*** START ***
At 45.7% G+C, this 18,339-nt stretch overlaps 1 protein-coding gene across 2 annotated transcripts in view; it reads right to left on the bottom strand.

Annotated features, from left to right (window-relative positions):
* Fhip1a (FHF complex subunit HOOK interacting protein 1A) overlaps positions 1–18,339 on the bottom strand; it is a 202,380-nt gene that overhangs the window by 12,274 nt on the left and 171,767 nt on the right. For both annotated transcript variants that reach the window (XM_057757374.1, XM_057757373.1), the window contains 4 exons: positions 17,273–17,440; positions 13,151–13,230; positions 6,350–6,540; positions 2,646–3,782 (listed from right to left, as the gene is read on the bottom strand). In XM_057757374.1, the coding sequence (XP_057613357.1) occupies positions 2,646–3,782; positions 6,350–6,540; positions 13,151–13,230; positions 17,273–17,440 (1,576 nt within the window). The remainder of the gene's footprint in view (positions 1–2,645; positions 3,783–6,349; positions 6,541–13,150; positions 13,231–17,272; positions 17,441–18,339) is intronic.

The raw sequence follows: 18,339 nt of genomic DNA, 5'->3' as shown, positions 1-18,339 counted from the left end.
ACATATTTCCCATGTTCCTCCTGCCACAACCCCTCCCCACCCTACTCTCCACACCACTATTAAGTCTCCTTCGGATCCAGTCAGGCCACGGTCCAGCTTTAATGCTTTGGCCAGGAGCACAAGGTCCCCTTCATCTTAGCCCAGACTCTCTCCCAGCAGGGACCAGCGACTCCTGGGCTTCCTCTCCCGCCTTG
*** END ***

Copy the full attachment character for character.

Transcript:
At 45.7% G+C, this 18,339-nt stretch overlaps 1 protein-coding gene across 2 annotated transcripts in view; it reads right to left on the bottom strand.

Annotated features, from left to right (window-relative positions):
* Fhip1a (FHF complex subunit HOOK interacting protein 1A) overlaps positions 1–18,339 on the bottom strand; it is a 202,380-nt gene that overhangs the window by 12,274 nt on the left and 171,767 nt on the right. For both annotated transcript variants that reach the window (XM_057757374.1, XM_057757373.1), the window contains 4 exons: positions 17,273–17,440; positions 13,151–13,230; positions 6,350–6,540; positions 2,646–3,782 (listed from right to left, as the gene is read on the bottom strand). In XM_057757374.1, the coding sequence (XP_057613357.1) occupies positions 2,646–3,782; positions 6,350–6,540; positions 13,151–13,230; positions 17,273–17,440 (1,576 nt within the window). The remainder of the gene's footprint in view (positions 1–2,645; positions 3,783–6,349; positions 6,541–13,150; positions 13,231–17,272; positions 17,441–18,339) is intronic.

The raw sequence follows: 18,339 nt of genomic DNA, 5'->3' as shown, positions 1-18,339 counted from the left end.
ACATATTTCCCATGTTCCTCCTGCCACAACCCCTCCCCACCCTACTCTCCACACCACTATTAAGTCTCCTTCGGATCCAGTCAGGCCACGGTCCAGCTTTAATGCTTTGGCCAGGAGCACAAGGTCCCCTTCATCTTAGCCCAGACTCTCTCCCAGCAGGGACCAGCGACTCCTGGGCTTCCTCTCCCGCCTTG